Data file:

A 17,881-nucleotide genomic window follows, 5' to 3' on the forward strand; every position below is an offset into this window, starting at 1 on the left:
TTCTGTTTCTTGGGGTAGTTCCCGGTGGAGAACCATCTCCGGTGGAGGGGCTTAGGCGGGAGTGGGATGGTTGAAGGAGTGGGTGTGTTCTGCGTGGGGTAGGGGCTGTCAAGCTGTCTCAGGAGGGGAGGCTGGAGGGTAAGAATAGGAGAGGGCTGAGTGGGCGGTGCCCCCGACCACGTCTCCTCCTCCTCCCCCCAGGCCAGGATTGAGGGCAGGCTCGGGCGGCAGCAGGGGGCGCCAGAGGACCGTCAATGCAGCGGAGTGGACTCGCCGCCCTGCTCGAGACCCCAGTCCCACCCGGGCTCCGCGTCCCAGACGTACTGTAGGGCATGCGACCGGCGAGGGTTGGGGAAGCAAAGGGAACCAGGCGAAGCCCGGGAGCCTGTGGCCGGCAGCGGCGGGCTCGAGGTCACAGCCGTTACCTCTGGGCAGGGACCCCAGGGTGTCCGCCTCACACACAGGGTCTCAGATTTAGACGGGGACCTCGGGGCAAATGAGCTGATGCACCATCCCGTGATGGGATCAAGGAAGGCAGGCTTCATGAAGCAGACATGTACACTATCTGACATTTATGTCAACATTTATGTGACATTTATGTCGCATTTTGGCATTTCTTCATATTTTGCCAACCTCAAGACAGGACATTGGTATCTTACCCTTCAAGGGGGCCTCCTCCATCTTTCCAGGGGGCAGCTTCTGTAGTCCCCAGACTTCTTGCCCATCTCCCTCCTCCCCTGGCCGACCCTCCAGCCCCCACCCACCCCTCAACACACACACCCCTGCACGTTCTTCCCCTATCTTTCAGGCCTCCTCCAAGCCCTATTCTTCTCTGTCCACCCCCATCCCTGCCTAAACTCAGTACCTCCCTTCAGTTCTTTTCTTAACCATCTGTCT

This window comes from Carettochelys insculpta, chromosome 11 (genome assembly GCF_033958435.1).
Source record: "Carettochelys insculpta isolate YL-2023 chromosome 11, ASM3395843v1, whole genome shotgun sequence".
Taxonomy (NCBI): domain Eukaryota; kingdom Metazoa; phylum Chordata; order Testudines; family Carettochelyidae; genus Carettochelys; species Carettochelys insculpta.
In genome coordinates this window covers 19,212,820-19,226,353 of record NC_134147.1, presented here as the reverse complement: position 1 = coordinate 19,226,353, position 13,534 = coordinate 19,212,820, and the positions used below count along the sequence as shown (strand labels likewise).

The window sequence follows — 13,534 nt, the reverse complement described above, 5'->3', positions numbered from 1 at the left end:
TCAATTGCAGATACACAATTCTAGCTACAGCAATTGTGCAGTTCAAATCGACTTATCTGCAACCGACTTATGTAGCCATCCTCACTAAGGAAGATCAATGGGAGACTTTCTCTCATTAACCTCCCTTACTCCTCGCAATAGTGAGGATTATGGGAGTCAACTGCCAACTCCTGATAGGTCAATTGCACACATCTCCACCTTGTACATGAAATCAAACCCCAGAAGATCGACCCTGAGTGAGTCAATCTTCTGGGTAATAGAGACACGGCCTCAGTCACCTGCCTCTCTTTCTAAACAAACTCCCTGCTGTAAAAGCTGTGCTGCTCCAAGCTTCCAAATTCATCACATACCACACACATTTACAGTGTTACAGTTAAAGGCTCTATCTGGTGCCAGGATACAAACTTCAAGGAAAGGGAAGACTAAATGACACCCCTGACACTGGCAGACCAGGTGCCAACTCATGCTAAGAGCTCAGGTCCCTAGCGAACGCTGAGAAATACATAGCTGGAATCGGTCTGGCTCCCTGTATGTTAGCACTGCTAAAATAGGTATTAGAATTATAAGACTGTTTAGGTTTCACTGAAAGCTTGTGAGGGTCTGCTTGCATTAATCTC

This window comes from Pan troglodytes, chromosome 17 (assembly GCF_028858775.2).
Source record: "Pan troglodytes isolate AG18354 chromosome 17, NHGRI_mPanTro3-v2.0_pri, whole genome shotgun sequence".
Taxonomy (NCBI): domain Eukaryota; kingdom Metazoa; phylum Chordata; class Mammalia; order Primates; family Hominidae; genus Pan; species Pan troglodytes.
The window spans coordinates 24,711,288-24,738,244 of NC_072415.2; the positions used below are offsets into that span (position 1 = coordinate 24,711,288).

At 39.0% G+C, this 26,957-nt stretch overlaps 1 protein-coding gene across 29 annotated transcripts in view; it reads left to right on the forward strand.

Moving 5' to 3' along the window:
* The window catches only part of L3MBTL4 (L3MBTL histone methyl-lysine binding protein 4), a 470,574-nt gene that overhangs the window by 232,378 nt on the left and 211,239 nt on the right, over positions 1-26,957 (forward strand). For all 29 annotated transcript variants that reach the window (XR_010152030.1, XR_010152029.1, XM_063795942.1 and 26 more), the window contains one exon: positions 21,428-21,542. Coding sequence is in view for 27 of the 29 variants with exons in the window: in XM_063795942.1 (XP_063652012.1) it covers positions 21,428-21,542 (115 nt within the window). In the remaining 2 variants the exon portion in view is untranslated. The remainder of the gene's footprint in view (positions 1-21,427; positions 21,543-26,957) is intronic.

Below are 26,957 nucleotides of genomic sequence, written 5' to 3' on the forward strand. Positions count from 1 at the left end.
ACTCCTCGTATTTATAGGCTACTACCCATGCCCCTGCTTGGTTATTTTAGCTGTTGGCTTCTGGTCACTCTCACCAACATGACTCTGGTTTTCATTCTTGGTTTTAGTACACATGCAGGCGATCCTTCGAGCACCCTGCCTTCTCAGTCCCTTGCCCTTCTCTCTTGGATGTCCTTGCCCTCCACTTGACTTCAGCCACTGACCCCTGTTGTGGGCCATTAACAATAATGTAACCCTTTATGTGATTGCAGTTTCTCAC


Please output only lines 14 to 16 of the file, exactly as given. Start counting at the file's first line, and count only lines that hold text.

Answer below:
Moving 5' to 3' along the window:
* The window catches only part of L3MBTL4 (L3MBTL histone methyl-lysine binding protein 4), a 470,574-nt gene that overhangs the window by 232,378 nt on the left and 211,239 nt on the right, over positions 1-26,957 (forward strand). For all 29 annotated transcript variants that reach the window (XR_010152030.1, XR_010152029.1, XM_063795942.1 and 26 more), the window contains one exon: positions 21,428-21,542. Coding sequence is in view for 27 of the 29 variants with exons in the window: in XM_063795942.1 (XP_063652012.1) it covers positions 21,428-21,542 (115 nt within the window). In the remaining 2 variants the exon portion in view is untranslated. The remainder of the gene's footprint in view (positions 1-21,427; positions 21,543-26,957) is intronic.

Below are 26,957 nucleotides of genomic sequence, written 5' to 3' on the forward strand. Positions count from 1 at the left end.